In memory of freelance photographer Mohamed Ben Khalifa

This week, the global journalism community is mourning the loss of Libyan freelance photographer and videojournalist Mohamed Ben Khalifa, who was killed by shrapnel on 19th January while documenting a militia patrol in Tripoli.

Ben Khalifa

Photo: Mohamed Ben Khalifa (Facebook)

Mohamed, one of Libya’s leading photojournalists, had freelanced predominantly for The Associated Press since 2014, contributing over 260 photos and numerous videos that documented the country’s political and humanitarian turmoil. The AP said they were “devastated” by his death and have paid tribute to his “important, impactful” work.

Mohamed’s death brings to the fore the severe threats and challenges that local freelance journalists routinely face in Libya. He was a central and highly respected member of Libya’s shrinking, embattled journalism community – a skilled and safety-conscious photographer who was committed to the power of the camera and to getting stories out of his country, despite the increasing dangers and hostility towards journalists.

Libya’s escalating violence is a major theme in Mohamed’s work, but his images also provide a rare insight into the everyday lives of Libyans during the country’s past decade of instability. He spent years working alongside Libya’s coastguard, producing a unique body of work that documents their ongoing struggle with people-smuggling and captures the plight of refugees and migrants along Libya’s shoreline.

The Rory Peck Trust got to know Mohamed when he attended a five-day workshop that we ran in 2015 as part of an UNDEF-supported project to strengthen the professional and safety skills of Libyan freelancers. Our connection and support continued over the years that followed. As well as being an enormously talented photographer and journalist, he was also a very kind and charismatic man. We send our deepest condolences to his wife, Lamya, and baby daughter Rayan.

During the last few days, Mohamed’s freelance colleagues and friends shared the following memories with us:

RPT’s former MENA Programme Officer Nader Elgadi: “Mohamed was loved by almost everyone in the freelance community and beyond. He was a peacemaker, bringing everyone around him together, and he was greatly valued for his high-quality work. This is a big loss for Libya, both generally and for its already shrinking freelance community. Sadly the conditions are worsening for journalists; many have had to flee or change careers due to the violence and a lack of protection.”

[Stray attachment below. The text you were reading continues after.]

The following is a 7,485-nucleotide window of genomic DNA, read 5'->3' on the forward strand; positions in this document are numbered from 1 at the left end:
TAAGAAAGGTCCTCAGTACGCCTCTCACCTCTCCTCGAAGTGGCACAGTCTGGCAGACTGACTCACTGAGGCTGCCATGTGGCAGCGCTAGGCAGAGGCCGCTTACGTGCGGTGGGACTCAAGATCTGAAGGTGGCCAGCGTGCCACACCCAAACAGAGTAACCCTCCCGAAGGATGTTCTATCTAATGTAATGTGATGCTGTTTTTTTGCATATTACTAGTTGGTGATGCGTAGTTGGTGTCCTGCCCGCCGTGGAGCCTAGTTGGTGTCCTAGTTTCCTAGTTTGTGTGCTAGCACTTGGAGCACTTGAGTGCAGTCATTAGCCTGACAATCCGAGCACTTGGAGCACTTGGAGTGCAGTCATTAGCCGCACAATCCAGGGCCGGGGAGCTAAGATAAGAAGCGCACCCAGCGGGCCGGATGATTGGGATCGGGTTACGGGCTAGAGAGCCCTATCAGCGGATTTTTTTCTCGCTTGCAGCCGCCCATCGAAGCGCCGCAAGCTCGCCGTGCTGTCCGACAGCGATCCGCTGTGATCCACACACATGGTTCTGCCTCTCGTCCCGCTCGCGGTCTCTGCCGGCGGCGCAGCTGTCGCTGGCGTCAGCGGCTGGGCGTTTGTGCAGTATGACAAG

Freelancer Zuhair Abusrewil: “I never met anyone like Mohamed: creative, hard-working, independent, ambitious, brave and a very good colleague, who became one of my closest friends. Mohamed was careful and responsible, so when I was told about his death I kept saying, “it’s not possible” … He was the best photojournalist I ever knew, and he earned it; he had a sharp eye in capturing life and death, beauty and horror, the apparent and the hidden. Mohamed was, as all journalists in Libya and particularly in Tripoli are, always worried about the insecurity and the arbitrariness facing journalists. But when we were returning from a recent trip he said to me: ‘What’s important in life if not to leave a good impact and a valuable trace on people?’”

Freelancer Bashar Shglila: “Mohamed was very loved by all his friends and colleagues. He was always smiling and welcoming. His death is a very big loss for Libya and for the photojournalism field in Libya.”

Freelancer Abdurrauf Ben Madi: “I still don’t want to believe it. Mohamed’s death is a huge tragedy. He was was a true friend, human being and a talented photographer … Mohamed always motivated me to produce stories and photos that show Libya and the Libyan people to the world.”

Freelancer Taha Jawashi: “In his energy, ambition, courage and quality of work, Mohamed went so far – further than all of us here – in the field of photojournalism.”

Freelancer Muhanned Gheith: “It’s so tragic to lose such a good friend and one of the most talented photographers in the country. We all admired his work during these years we got to know him. He loved what he was doing and I believe he became a professional quickly; his work grabbed the attention of many who worked in the media. The Libyan community has felt very sad for his loss. The safety of journalists and photographers here is complicated and needs to be taken in consideration. In my opinion, that complicated environment is an obstacle to many photographers being able to do their best in the field.”

You can see some of Mohamed’s work for AP here.